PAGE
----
14 Va. J. Int'l L. 221 (1973-1974)
The Sino-Japanese Dispute over the Tiao-yu-tai (Senkaku) Islands and the Law of Territorial Acquisition

handle is hein.journals/vajint14 and id is 231 raw text is: The Sino-Japanese Dispute Over the Tiao-yu-tai
(Senkaku) Islands and the Law of Territorial
Since the summer of 1970, a dispute between China (both Peking and
Taipei) and Japan over the ownership of a few small, desolate islands in
the East China Sea has remained unresolved. In all probability, it will
present one of the most difficult problems in the projected peace-treaty
negotiations between the People's Republic of China and Japan.
The island group involved is known as the Tiao-yri-tai Islands in Chinese
and the Senkaku Islands in Japanese. It consists of eight small, uninha-
bited islands or rocks situated on the edge of the continental shelf in the
East China Sea (25 040' to 26 '00' N and 123 '25' to 123 °45' E). It may
actually be viewed as part of a short island chain extending from Taiwan
northeastward along the outer limit of the continental shelf through
Huap'ing Yii, Mien-hua Yfi, Pen-chia Yfi (Chinese territory not in dis-
pute), Tiao-yfin-tai, Huang-wei Yti, to Chih-wei Yii at its northeastern
end. The largest island in the group is the Tiao-yri-tai Island from which
the group acquired its Chinese name. Its area is less than one square mile.
(See Map 1.) Three of these islands are barren, while various tropical
plants grow on others.
In 1945, when action in the Pacific Theater of World War Il was coming
to a close, all of the Nansei Islands in the Japanese Empire (or the Ryukyu
Islands plus the surrounding areas in the East China Sea, including the
disputed islands) were occupied by U.S. forces. Later, they were included
in the United States Administrative Area under Article 3 of the San Fran-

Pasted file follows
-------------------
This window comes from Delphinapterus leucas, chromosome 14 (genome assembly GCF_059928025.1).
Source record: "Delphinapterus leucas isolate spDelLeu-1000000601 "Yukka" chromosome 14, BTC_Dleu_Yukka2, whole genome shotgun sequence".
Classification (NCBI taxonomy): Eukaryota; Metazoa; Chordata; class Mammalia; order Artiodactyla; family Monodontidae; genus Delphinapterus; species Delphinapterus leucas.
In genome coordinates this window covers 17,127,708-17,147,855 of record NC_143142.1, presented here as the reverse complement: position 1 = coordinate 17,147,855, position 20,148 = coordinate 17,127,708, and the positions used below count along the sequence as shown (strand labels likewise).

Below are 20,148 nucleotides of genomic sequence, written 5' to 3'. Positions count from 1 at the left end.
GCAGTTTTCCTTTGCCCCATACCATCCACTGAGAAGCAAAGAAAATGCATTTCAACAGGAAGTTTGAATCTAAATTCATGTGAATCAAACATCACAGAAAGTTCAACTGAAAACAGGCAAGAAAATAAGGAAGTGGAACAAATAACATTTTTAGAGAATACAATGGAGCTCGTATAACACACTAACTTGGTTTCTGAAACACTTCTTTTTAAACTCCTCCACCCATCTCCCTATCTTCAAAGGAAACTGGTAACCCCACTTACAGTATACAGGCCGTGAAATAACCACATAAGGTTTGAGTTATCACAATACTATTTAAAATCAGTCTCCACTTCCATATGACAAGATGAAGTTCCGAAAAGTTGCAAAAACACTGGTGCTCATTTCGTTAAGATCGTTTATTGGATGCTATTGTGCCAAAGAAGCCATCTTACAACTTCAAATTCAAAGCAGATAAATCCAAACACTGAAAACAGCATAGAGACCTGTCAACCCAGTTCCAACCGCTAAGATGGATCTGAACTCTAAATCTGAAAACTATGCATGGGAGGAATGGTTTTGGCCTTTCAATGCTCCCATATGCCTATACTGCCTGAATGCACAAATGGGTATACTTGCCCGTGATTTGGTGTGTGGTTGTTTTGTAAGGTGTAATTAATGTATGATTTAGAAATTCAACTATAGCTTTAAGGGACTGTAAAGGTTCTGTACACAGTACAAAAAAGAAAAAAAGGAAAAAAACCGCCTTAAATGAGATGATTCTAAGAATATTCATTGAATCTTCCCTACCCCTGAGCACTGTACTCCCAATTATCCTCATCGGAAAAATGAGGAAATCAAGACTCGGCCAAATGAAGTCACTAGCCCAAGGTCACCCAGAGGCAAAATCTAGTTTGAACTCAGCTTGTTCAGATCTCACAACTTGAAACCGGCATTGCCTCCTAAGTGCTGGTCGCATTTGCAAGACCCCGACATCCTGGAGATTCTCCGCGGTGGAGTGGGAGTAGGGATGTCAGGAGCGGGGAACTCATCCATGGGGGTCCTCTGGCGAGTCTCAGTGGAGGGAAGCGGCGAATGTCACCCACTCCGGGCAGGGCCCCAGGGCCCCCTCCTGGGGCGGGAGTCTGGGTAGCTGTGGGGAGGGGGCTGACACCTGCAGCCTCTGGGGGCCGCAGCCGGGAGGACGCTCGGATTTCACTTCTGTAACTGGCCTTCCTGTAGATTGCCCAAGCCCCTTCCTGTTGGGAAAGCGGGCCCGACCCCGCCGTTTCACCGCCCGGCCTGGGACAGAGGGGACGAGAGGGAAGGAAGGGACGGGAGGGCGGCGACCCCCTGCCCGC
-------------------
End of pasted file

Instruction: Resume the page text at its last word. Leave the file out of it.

cisco Peace Treaty of 1951. On May 15, 1972, as a result of the Okinawa
Reversion Treaty of June 17, 1971, the disputed islands of Nansei were
returned to Japanese control by the United States. The legal significance
of these historical events has been the subject of considerable debate.
In modern times, these islands have had very little economic or political
* The author wishes to express his gratitude to Mr. Stanley Y.C. Huang, Ph.D.candidate in
geography at Columbia and Mr. Yue-him Tam, Ph.D. candidate in Japanese history at
Princeton for their expert assistance in their specialized fields as well as in other areas. It
was their sustained efforts to help collect the materials on the subject here and abroad that
have made the present essay possible. The author would also like to express his gratitude to
Professor Shao-chuan Leng of the Department of Government and Foreign Affairs at the
University of Virginia for his assistance in the preparation of this article.
** Professor of Political Science, Trenton State College. B.A., 1946, National Peking Univer-
sity; M.A., 1951, Temple University; Ph.D., 1961, Columbia University.

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